The Reserve Bank of India (RBI) has announced a number of regulatory changes to operations of startups in India allowing venture capital firms who have invested in startups an easier exit. The RBI said that it will be devising regulations for foreign venture capital firms to transfer shares to other residents and non-residents of India.

The RBI proposed that in case of transfer of ownership of a startup, it would permit a receipt of the consideration amount on a deferred basis. The deferred amount will also be maintained in a an escrow or indemnity (a security against loss) for a period of 18 months.

The Reserve Bank is also building a penalty structure for delayed reporting of foreign direct investment related transaction. The regulator will also allow startups to file reports over the Internet. Further notifications and circulars will be issued separately under the Foreign Exchange Management Act.

Also read: RBI norm change will allow VC firms to bypass FDI laws to invest in ecommerce

New financial instruments for startups

The RBI is also allowing startups to issue FDI instruments such as convertible bonds, which aredebt instruments where a holder can convert the bond into shares of a company after a specified time period.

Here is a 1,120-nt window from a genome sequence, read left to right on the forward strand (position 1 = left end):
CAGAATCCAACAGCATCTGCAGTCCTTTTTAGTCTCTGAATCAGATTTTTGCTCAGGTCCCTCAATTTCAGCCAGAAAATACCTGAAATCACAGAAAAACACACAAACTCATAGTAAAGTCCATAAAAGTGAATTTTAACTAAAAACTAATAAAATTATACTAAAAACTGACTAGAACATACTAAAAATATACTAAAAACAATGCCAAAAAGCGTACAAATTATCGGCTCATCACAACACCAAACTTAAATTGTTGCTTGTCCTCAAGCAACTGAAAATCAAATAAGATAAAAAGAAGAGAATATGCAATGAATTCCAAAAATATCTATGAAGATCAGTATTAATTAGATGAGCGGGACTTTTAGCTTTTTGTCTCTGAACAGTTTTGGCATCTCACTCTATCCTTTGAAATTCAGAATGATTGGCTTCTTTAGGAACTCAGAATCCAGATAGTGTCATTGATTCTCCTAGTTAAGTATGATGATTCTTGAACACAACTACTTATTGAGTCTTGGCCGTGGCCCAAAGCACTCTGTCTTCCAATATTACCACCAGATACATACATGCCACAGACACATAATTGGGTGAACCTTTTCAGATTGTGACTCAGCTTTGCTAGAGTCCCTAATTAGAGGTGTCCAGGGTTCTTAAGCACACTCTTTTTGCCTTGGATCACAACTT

In addition, the RBI will permit startups to access Rupee loans under External Commercial Borrowings (ECBs) and have relaxations for eligible lenders. An ECB is a financial instrument which allows Indian companies to access foreign money through multilateral development banks (an institution which caters to national development) such as the International Finance Corporation (IFC), Asian Development Bank (ADB) and the Australian Foundation Investment Company (AFIC).

Payments collections

Reserve Bank will be issuing clarifications for collection of payments by startups on behalf of their subsidiaries abroad. The move will likely benefit companies such as Apple, Google and Netflix.

Apple Store and Google Play purchases and Netflix subscriptions are processed usually by foreign subsidiaries. MediaNama had pointed out that there is a lot of confusion on the nature of RBI’s two-factor authentication and foreign exchange rules on purchases made via credit/ debit cards on international websites.

Other issues which will get clarity include the issue of shares without cash payment through sweat equity or against any legitimate payment owed by the company.

Image source: Ravi Karandeekar used under CC-BY-SA.